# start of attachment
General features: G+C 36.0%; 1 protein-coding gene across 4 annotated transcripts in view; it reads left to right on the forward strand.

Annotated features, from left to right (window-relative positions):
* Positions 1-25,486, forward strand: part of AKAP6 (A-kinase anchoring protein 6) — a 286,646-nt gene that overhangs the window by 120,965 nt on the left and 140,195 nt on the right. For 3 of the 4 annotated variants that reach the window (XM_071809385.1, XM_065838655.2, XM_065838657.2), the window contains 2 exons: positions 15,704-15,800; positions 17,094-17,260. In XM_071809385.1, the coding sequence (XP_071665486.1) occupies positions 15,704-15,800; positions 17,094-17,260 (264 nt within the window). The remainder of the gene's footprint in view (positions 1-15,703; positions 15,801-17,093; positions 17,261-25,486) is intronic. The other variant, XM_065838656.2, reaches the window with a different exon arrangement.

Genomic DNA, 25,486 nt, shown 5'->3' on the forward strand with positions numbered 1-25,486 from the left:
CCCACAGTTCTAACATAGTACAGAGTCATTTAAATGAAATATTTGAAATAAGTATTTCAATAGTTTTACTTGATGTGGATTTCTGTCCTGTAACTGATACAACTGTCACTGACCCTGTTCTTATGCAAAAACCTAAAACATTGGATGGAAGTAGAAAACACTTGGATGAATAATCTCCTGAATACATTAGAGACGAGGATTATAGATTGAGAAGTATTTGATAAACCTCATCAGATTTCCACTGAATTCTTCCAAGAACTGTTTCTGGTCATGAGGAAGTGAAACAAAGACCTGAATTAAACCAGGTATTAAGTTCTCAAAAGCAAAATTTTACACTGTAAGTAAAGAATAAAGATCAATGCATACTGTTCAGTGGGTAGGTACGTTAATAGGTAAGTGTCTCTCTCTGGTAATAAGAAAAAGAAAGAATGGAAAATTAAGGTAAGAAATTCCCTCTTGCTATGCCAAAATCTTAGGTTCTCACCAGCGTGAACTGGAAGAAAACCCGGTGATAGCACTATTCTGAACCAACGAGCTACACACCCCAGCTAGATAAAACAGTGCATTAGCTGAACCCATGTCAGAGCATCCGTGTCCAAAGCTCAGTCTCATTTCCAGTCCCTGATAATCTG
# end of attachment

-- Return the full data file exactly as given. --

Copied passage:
General features: G+C 36.0%; 1 protein-coding gene across 4 annotated transcripts in view; it reads left to right on the forward strand.

Annotated features, from left to right (window-relative positions):
* Positions 1-25,486, forward strand: part of AKAP6 (A-kinase anchoring protein 6) — a 286,646-nt gene that overhangs the window by 120,965 nt on the left and 140,195 nt on the right. For 3 of the 4 annotated variants that reach the window (XM_071809385.1, XM_065838655.2, XM_065838657.2), the window contains 2 exons: positions 15,704-15,800; positions 17,094-17,260. In XM_071809385.1, the coding sequence (XP_071665486.1) occupies positions 15,704-15,800; positions 17,094-17,260 (264 nt within the window). The remainder of the gene's footprint in view (positions 1-15,703; positions 15,801-17,093; positions 17,261-25,486) is intronic. The other variant, XM_065838656.2, reaches the window with a different exon arrangement.

Genomic DNA, 25,486 nt, shown 5'->3' on the forward strand with positions numbered 1-25,486 from the left:
CCCACAGTTCTAACATAGTACAGAGTCATTTAAATGAAATATTTGAAATAAGTATTTCAATAGTTTTACTTGATGTGGATTTCTGTCCTGTAACTGATACAACTGTCACTGACCCTGTTCTTATGCAAAAACCTAAAACATTGGATGGAAGTAGAAAACACTTGGATGAATAATCTCCTGAATACATTAGAGACGAGGATTATAGATTGAGAAGTATTTGATAAACCTCATCAGATTTCCACTGAATTCTTCCAAGAACTGTTTCTGGTCATGAGGAAGTGAAACAAAGACCTGAATTAAACCAGGTATTAAGTTCTCAAAAGCAAAATTTTACACTGTAAGTAAAGAATAAAGATCAATGCATACTGTTCAGTGGGTAGGTACGTTAATAGGTAAGTGTCTCTCTCTGGTAATAAGAAAAAGAAAGAATGGAAAATTAAGGTAAGAAATTCCCTCTTGCTATGCCAAAATCTTAGGTTCTCACCAGCGTGAACTGGAAGAAAACCCGGTGATAGCACTATTCTGAACCAACGAGCTACACACCCCAGCTAGATAAAACAGTGCATTAGCTGAACCCATGTCAGAGCATCCGTGTCCAAAGCTCAGTCTCATTTCCAGTCCCTGATAATCTG